The Himalayan Tahr, also known as the New Zealand Tahr, was introduced in 1904 to 1906 to the Southern Alps. First regarded as a pest, the government tried controlling the herds using government aircraft and sharpshooters. However, in the last 20 years, the unwanted pest has become something else entirely – a valuable, renewable resource for local and overseas hunters looking for the perfect trophy.
How To Recognize the New Zealand Tahr
The New Zealand Tahr is regarded as a majestic animal, with a long, “lion-like” mane that blows in the wind of the hillside rocky outcroppings. When chased, the animal will take to climbing to get away, retreating to the steep New Zealand Alpines to call home where they feel safe. They live in mountainous regions 3,000 to 8,000 feet above sea level.
The animal is closely related to the free-range mountain goat. They have flexible, rubbery hooves that enable them to cling to smooth rocks. The hooves also have a sharp rim that ensures they have a foothold on what they are climbing. The bull New Zealand Tahr is larger than the female has different horn structures and colorations, can weigh anywhere from 300 to 400 pounds, and has a height of up to three feet tall.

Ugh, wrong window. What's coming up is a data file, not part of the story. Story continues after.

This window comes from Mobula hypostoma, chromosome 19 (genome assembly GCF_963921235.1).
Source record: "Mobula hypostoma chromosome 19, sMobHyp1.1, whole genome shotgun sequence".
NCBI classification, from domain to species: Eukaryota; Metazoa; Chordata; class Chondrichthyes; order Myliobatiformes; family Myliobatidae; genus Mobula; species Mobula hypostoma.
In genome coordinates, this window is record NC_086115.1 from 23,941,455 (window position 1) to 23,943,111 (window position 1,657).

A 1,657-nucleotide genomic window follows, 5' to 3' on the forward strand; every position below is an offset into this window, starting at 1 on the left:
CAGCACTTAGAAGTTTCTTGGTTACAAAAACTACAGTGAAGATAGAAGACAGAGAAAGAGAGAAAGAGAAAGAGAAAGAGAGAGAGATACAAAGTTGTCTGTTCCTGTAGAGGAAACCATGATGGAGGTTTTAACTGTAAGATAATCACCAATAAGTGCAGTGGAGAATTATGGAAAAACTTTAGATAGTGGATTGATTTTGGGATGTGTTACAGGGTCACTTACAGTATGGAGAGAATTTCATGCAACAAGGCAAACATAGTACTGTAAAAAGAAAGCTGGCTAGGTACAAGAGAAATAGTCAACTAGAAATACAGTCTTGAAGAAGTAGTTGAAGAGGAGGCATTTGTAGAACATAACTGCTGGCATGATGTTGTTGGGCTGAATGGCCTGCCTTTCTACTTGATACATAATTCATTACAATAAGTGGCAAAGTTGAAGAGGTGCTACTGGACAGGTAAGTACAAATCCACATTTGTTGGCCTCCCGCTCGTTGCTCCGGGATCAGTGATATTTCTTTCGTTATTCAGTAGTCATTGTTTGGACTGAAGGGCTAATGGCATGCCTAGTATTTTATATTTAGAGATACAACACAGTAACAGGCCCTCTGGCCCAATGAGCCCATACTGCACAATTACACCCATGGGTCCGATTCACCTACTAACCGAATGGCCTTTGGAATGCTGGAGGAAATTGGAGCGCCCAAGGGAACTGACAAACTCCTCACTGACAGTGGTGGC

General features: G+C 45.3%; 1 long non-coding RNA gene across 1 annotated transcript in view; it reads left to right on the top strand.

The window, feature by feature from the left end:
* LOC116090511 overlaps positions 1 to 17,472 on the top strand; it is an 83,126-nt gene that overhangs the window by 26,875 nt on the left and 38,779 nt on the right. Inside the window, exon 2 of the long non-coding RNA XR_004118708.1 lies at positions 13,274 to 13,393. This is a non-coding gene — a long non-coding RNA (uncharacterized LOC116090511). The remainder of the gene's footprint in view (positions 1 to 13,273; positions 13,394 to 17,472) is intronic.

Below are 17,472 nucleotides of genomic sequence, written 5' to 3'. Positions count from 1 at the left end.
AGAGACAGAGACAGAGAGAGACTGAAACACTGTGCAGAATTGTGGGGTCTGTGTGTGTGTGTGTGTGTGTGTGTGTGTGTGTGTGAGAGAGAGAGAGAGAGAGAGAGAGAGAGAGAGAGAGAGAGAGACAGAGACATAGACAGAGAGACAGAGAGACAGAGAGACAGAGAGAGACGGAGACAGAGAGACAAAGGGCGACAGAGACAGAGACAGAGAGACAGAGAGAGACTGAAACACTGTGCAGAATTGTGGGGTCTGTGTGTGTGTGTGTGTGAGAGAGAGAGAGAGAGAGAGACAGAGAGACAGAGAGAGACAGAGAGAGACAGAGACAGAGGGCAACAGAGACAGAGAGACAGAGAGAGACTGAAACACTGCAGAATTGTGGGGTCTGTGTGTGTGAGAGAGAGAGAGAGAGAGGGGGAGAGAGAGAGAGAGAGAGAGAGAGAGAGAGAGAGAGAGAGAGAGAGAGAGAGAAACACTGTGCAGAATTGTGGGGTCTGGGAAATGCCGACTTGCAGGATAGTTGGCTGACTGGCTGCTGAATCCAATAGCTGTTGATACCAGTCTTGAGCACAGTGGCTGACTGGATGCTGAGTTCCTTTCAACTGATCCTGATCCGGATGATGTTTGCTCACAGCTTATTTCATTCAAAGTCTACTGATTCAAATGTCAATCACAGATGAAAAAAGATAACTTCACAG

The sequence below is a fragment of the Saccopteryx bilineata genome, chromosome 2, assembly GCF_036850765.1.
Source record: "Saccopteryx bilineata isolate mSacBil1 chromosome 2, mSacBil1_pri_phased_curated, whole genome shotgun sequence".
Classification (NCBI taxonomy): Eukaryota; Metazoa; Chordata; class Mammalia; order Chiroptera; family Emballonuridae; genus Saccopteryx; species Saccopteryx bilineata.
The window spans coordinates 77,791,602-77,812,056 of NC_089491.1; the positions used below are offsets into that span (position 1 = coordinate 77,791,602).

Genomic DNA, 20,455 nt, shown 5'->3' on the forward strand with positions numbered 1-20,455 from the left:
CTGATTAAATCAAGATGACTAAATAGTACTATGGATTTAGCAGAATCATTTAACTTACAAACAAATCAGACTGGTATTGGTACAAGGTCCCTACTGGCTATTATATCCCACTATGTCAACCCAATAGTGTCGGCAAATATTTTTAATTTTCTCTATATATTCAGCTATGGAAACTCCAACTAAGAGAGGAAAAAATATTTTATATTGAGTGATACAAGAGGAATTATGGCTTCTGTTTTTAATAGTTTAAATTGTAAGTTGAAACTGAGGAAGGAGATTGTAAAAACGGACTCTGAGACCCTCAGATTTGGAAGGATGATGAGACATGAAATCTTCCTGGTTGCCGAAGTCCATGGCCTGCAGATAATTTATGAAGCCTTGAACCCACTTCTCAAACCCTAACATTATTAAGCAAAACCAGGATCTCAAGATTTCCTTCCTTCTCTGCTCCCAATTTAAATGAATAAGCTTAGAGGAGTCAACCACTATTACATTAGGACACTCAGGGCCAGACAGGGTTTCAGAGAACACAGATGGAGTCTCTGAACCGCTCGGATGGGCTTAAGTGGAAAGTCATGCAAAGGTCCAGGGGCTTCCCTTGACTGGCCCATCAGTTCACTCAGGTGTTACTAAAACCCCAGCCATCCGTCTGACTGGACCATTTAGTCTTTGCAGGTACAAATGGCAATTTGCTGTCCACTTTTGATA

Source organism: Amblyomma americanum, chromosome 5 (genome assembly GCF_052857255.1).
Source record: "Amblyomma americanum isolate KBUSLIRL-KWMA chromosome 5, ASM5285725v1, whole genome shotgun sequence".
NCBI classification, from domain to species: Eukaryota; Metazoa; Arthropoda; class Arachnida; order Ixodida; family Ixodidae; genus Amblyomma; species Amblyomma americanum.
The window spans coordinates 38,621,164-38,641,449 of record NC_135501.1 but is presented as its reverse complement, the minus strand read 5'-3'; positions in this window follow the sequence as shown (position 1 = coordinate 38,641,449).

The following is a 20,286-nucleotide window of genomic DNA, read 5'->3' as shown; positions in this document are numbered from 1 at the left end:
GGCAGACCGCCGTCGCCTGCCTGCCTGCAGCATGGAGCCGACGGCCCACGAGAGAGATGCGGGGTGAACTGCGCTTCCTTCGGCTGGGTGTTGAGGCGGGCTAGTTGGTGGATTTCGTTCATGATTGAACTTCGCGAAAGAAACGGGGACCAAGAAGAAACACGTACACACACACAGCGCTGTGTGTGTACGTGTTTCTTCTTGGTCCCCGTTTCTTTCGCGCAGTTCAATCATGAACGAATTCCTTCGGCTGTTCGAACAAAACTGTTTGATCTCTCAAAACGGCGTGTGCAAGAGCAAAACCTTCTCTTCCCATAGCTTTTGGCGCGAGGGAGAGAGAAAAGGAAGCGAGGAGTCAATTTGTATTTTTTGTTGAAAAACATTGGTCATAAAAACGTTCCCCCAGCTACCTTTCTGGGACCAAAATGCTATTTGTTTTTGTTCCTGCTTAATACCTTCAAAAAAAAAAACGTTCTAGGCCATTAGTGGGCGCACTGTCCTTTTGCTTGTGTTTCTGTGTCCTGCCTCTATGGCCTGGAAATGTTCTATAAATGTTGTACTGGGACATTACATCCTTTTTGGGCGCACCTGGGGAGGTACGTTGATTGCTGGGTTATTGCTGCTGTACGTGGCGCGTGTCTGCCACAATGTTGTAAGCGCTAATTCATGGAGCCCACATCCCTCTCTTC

The female New Zealand Tahr typically weighs no more than 55 pounds – a considerable difference compared to other animals.
- They are herbivores and snack on the tussock shrubs and grasses.
- They usually roam in herds of two to 25 animals.
- They can live to 14 years old when they live in their natural habitat.
How to determine a Tahr Hunting Trophy
Trophy Tahr has an eight to nine-inch horn base with a 10 to 14-inch sharp round curled horn. An experienced Tahr hunter can quickly determine what makes a good trophy Tahr by looking at the horns and mane. However, a record book scoring often used a mix of the length and diameter of both horns. Most Tahr hunters will seek out bulls with an 11-inch or more horn. An above-average trophy Tahr is one where the horn is 12.5 to 13.5 inches. The best ones are Tahr horns of more than 14 inches.
There are recorded instances of 15-inch horns on the New Zealand Tahr.
Plan a Successful Tahr Hunting Trip